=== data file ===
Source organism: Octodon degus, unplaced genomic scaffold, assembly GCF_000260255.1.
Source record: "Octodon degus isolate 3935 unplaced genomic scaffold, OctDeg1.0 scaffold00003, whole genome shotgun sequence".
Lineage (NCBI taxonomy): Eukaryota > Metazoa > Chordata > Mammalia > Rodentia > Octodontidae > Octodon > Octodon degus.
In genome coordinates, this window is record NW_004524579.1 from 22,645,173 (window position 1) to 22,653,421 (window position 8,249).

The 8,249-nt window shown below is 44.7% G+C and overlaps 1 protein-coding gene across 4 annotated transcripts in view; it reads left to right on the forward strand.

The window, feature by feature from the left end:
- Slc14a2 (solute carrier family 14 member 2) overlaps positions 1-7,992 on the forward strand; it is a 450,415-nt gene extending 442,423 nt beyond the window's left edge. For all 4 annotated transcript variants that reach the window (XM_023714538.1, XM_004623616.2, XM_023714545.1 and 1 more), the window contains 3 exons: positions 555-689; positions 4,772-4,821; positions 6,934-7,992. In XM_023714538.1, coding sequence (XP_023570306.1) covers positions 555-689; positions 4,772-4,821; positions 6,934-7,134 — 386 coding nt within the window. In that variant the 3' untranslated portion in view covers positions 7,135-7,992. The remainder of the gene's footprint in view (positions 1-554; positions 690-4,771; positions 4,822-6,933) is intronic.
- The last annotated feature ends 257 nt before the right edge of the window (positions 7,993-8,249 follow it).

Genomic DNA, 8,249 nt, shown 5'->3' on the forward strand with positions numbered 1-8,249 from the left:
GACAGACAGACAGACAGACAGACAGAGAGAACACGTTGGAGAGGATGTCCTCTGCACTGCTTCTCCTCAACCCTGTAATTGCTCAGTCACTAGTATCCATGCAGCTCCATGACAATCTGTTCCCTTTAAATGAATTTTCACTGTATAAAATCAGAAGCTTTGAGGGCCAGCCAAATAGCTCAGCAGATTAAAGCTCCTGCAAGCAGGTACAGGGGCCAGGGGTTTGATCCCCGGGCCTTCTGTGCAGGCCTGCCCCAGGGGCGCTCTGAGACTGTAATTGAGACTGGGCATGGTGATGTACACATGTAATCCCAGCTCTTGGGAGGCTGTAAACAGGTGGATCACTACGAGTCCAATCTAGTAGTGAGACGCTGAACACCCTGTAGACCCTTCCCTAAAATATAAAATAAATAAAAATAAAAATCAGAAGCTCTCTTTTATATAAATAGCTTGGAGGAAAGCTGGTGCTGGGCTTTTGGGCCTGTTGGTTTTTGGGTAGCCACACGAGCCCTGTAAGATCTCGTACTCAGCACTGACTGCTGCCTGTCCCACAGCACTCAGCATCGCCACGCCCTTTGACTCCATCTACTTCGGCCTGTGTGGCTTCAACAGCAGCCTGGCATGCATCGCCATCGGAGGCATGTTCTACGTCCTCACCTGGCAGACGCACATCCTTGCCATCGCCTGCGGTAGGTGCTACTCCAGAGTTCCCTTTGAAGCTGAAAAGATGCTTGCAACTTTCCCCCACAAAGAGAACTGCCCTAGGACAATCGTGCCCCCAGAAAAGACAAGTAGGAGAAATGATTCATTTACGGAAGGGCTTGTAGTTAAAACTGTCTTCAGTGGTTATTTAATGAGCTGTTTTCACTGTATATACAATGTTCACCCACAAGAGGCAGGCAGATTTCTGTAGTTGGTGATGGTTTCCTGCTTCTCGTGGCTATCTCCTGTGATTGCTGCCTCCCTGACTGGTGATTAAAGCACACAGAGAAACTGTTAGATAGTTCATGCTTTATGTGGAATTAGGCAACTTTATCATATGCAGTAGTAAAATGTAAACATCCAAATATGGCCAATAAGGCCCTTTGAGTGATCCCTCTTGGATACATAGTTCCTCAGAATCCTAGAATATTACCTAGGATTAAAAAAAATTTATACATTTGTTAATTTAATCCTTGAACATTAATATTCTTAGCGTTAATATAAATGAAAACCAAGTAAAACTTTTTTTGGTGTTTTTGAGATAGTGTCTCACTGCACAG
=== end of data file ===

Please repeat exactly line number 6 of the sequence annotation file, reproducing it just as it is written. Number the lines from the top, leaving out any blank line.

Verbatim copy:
The window, feature by feature from the left end: